Andrew Jackson's Presidency
Andrew Jackson was born in a log cabin in the western territories. His father died two weeks before he was born and both his mother and two of his brothers died during the Revolutionary War. The British captured him when he was thirteen. When released, he promptly joined the militia, despite his young age. He emerged as a hero during the War of 1812, beating the British at the Battle of New Orleans and shortly afterward, taking Florida from Spain. In private life, he worked as a lawyer before becoming the first congressman from the newly created state of Tennessee.
Jackson’s two terms as president took place against a backdrop of social and economic change in America. The population had been rapidly growing as immigrants flooded the country, and was accompanied by economic development. Amid these changes, there existed the movement toward a more widespread participation in government. This movement became known as Jacksonian Democracy, and Jackson himself symbolized the move toward greater democracy. The entire political system became available and open to more people. Though named for Jackson, many of the measures occurred before he took office. The increase in democracy included:
- The end of most political and property voting restrictions
- Presidential candidates were nominated, not appointed by a caucus
- The electoral college became an elected position instead of a nominated one
These changes increased the numbers of people participating in the political process. Between 1824 and 1840, the number of presidential voters rose from 350,000 to over 2.4 million, an increase of over 700 percent.
Politics of Personality
Jackson believed he was a true representative of the peoples’ popular will. He saw himself as the champion of the cause of the common man. He took this as a mandate to do whatever he believed right, greatly expanding the executive prerogative. As such a leader, Jackson felt it was his duty to crush legislation he deemed unfair and undemocratic. For example, other presidents vetoed bills only when they believed them to be unconstitutional. Jackson vetoed bills he did not like. He vetoed more bills than all other presidents combined.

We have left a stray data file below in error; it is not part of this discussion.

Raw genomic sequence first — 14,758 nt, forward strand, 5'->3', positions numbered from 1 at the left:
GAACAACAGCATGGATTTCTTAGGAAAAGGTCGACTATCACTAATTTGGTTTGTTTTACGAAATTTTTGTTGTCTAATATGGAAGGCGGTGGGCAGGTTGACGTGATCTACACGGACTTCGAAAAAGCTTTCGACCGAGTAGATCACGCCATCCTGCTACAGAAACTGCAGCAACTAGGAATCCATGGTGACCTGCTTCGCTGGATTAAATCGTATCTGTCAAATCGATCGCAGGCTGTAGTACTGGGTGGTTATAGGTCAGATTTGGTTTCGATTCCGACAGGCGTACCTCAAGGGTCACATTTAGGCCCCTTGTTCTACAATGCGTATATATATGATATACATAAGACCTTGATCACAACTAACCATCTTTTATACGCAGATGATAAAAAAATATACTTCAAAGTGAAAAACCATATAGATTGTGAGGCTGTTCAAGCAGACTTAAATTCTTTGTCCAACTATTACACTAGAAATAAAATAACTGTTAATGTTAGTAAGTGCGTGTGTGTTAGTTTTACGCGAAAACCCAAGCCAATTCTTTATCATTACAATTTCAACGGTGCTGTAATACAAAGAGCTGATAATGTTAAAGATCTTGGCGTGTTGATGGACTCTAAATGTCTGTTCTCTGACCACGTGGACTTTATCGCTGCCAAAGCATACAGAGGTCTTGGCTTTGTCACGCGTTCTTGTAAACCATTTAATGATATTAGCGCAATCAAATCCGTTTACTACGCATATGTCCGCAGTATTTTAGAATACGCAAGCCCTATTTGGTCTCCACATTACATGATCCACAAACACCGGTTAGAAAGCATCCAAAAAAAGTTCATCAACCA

Jackson believed that a democracy should be ruled by the people. He planned to rotate governmental offices, working on the principle that anyone who held an office for too long became corrupt. Jackson replaced 9 percent of the appointed officials in the federal government. While not an enormous amount, it did represent a new principle that evolved in practice into a spoils system—the firing of political enemies and the hiring of friends. Jackson’s enemies criticized the spoils system, claiming that Jackson’s newly hired friends were not fit or experienced enough for their jobs.
Political Infighting - The Imperial President
The spoils system led to political infighting as two men vied to be Jackson’s successors:
- John C. Calhoun
- Martin Van Buren
King Andrew the First. A political cartoon showing how some Jackson critics felt about the president
Both Calhoun and Van Buren hoped to become president after Jackson’s terms in office—winning his favor could ensure his endorsement.
The Eaton Affair
One particularly dramatic arena of the political infighting involved the wife of the U.S. Secretary of War, John Eaton. Eaton had married a recently widowed woman, Peggy Eaton. Her husband had allegedly killed himself after discovering her affair with Eaton. The wives of all the cabinet members snubbed her socially, including Calhoun’s. Jackson felt sorry for Eaton and befriended her. Calhoun’s rival Van Buren was a widower, and he also made friends with Eaton. Although of little actual importance, the scandal over Eaton helped Van Buren move closer to Jackson.
Martin Van Buren and Peggy Eaton side-by-side
Jefferson Day Banquet of 1830
The first appearance of the Democratic Donkey. Jackson rides it and Van Buren trails behind. Jackson is slaying the “pet banks”
Van Buren scored again with Jackson following a special banquet held in honor of Thomas Jefferson. Calhoun asked Jackson to deliver a speech at the banquet in support of states’ rights. Instead, Jackson made a short toast to the United States, saying “our federal union “it must be preserved.” Calhoun was humiliated and engaged in a long winded talk about the rights of the states.
John C. Calhoun
Calhoun’s stand on Jackson’s Invasion of Florida, 1818
After the Jefferson banquet, Jackson received the last of the letters concerning Calhoun’s stand on his invasion of Florida in 1818, when Jackson had secured the area for the United States from Spain. As Secretary of War, Calhoun had proposed to punish Jackson for taking the territory without express permission. The letters unleashed a heated correspondence between the two men, nailing the lid on Calhoun’s presidential ambitions. Jackson turned his full support toward Van Buren.